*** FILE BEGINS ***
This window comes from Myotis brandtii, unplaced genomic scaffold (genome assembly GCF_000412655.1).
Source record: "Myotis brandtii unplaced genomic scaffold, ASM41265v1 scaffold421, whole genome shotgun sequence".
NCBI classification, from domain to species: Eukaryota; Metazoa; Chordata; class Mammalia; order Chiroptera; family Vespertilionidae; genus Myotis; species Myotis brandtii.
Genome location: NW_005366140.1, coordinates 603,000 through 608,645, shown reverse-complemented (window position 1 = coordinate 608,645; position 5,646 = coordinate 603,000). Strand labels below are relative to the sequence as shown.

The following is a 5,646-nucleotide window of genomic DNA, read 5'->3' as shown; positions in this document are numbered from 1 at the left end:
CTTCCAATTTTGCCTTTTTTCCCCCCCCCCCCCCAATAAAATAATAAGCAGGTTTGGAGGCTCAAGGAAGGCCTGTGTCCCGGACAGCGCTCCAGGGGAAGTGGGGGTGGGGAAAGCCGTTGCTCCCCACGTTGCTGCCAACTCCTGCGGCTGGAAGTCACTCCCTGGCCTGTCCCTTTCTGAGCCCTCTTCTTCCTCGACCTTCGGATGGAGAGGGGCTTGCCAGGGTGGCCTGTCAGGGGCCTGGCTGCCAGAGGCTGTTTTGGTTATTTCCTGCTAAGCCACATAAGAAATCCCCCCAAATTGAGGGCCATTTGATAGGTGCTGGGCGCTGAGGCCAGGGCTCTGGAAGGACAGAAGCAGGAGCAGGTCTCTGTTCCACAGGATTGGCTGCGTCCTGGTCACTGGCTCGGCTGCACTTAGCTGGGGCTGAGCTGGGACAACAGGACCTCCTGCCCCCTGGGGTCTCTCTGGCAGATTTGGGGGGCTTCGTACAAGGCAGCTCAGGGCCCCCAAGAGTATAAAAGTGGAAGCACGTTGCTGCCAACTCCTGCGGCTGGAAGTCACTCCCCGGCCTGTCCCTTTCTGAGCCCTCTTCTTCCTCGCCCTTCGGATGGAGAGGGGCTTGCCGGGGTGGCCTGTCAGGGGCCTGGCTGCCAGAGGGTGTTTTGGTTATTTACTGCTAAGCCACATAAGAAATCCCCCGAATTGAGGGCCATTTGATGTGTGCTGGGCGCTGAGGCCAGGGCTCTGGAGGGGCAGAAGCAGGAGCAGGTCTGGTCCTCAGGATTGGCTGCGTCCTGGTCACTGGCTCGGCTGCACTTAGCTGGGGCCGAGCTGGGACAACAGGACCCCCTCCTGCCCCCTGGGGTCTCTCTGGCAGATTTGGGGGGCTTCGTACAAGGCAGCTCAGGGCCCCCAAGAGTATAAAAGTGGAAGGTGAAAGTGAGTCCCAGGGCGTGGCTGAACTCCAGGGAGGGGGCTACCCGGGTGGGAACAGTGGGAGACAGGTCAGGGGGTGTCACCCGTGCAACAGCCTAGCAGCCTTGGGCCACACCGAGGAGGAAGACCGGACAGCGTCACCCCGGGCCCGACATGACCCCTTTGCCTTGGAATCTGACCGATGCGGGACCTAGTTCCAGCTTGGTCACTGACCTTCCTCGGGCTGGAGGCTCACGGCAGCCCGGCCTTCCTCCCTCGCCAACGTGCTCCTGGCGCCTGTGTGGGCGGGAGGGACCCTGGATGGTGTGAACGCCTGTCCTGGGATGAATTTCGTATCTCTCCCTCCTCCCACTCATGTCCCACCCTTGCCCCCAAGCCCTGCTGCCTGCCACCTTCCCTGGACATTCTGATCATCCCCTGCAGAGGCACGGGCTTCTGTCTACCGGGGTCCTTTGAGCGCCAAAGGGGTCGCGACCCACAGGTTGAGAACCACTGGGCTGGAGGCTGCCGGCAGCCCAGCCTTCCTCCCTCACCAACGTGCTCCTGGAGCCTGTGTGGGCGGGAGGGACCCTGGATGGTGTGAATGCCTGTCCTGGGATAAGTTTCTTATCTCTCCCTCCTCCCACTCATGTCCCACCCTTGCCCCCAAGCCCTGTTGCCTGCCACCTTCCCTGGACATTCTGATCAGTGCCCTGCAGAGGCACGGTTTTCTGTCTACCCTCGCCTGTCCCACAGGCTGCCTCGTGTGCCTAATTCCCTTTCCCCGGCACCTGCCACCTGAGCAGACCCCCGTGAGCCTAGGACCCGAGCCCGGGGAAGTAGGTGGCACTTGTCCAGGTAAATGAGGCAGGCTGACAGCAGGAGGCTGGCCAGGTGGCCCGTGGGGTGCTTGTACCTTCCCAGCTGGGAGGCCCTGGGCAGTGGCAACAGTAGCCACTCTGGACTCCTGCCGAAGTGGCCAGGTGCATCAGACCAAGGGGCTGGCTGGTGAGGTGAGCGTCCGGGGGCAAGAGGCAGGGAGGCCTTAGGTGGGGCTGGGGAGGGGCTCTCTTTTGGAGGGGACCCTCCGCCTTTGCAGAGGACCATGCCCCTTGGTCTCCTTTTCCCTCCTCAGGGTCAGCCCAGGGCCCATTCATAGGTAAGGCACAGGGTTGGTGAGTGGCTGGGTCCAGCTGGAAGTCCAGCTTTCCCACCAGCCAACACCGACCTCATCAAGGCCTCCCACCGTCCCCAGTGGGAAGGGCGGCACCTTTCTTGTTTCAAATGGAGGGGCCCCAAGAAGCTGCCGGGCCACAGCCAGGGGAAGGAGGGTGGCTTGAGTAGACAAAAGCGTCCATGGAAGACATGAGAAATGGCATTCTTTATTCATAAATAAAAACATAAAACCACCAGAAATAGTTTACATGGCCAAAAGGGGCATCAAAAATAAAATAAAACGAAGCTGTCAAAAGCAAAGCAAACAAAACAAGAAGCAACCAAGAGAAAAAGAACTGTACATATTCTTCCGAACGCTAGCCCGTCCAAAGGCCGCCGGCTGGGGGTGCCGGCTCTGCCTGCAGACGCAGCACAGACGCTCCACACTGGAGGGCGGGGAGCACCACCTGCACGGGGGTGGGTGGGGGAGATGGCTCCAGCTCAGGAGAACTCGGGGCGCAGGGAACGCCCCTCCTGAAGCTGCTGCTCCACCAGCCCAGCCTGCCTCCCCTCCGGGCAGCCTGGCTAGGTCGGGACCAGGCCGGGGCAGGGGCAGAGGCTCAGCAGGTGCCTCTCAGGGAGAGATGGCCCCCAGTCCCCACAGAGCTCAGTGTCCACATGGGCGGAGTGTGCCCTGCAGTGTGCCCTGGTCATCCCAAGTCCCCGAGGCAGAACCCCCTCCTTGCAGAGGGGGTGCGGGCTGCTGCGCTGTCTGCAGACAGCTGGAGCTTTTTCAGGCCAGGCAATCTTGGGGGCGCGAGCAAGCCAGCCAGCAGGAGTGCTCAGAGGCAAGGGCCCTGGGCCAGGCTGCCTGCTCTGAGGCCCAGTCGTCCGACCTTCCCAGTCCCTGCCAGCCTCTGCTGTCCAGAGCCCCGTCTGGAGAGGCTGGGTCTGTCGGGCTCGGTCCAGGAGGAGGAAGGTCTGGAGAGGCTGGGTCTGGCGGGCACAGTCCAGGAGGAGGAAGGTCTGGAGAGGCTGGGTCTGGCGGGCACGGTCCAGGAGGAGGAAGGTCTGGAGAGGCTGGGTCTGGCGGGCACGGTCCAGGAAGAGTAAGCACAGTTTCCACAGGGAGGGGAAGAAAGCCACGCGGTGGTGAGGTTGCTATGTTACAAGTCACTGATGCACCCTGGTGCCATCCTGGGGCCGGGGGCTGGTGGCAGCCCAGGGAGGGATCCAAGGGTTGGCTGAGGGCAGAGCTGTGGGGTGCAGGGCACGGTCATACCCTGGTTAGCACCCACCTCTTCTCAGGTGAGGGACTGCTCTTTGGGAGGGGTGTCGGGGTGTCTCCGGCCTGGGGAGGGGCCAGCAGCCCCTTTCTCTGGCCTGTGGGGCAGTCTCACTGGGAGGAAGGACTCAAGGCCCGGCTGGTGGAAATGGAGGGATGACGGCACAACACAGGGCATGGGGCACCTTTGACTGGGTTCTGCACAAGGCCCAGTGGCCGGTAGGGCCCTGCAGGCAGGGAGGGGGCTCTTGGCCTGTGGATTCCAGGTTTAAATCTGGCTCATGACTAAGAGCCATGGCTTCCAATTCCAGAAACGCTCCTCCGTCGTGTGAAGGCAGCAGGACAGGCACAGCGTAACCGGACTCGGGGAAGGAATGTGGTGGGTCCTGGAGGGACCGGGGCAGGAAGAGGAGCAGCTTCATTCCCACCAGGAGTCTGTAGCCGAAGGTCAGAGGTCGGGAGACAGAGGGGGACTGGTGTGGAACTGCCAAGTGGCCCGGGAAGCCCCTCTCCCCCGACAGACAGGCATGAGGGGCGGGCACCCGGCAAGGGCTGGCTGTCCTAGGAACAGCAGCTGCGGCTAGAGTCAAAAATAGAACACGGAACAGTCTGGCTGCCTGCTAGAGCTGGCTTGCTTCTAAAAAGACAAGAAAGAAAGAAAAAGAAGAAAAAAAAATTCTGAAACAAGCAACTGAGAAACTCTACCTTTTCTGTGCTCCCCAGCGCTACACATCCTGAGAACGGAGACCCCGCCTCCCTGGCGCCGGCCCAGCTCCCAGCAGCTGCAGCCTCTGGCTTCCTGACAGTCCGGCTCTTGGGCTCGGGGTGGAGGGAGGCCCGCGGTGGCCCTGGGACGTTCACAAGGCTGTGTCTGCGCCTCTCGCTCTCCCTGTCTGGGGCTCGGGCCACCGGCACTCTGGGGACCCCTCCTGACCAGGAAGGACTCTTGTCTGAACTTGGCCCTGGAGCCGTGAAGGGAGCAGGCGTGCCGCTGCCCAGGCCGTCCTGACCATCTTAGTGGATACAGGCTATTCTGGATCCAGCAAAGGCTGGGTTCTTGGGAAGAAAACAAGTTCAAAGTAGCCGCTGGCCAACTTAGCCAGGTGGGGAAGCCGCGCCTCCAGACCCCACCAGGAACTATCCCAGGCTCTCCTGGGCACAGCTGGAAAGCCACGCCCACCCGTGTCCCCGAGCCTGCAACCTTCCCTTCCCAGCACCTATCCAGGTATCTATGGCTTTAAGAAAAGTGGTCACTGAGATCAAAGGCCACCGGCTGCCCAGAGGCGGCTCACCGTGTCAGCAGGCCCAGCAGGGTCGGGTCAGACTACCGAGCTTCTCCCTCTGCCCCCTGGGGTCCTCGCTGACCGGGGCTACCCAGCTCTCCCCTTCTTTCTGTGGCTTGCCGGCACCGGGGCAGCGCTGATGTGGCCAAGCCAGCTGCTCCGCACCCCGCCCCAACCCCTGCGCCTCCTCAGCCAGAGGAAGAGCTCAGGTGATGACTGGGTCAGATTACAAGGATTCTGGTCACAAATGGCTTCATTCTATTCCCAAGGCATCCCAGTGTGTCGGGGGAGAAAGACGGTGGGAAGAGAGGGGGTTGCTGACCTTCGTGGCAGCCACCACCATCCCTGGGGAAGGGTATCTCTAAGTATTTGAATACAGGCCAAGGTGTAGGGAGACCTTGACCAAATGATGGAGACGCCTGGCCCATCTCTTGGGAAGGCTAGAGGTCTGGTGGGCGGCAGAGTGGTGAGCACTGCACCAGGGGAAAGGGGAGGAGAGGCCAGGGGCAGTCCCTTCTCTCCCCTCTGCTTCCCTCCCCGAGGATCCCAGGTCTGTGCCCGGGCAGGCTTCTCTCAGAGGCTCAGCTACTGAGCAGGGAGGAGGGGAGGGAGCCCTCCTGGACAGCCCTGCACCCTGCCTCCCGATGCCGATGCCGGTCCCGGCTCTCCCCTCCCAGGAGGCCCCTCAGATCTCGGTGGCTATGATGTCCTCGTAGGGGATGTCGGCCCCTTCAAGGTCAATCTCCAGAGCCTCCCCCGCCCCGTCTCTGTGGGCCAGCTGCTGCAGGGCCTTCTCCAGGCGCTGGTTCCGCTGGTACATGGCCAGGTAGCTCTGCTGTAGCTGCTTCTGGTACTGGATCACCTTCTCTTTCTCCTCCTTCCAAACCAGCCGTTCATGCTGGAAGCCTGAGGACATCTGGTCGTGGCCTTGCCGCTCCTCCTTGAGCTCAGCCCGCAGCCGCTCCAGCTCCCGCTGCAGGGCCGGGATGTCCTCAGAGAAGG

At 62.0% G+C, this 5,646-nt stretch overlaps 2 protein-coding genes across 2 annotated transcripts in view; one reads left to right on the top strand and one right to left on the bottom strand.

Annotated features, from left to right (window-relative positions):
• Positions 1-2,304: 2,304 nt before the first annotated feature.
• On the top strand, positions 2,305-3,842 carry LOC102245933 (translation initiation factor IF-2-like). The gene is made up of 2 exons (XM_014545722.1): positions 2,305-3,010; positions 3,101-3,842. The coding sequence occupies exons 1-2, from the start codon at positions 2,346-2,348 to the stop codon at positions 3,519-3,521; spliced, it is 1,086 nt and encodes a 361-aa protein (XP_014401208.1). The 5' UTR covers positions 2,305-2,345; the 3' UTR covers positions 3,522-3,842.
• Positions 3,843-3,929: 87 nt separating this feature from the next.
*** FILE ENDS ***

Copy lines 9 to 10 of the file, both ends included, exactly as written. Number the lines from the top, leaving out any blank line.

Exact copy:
• Positions 1-2,304: 2,304 nt before the first annotated feature.
• On the top strand, positions 2,305-3,842 carry LOC102245933 (translation initiation factor IF-2-like). The gene is made up of 2 exons (XM_014545722.1): positions 2,305-3,010; positions 3,101-3,842. The coding sequence occupies exons 1-2, from the start codon at positions 2,346-2,348 to the stop codon at positions 3,519-3,521; spliced, it is 1,086 nt and encodes a 361-aa protein (XP_014401208.1). The 5' UTR covers positions 2,305-2,345; the 3' UTR covers positions 3,522-3,842.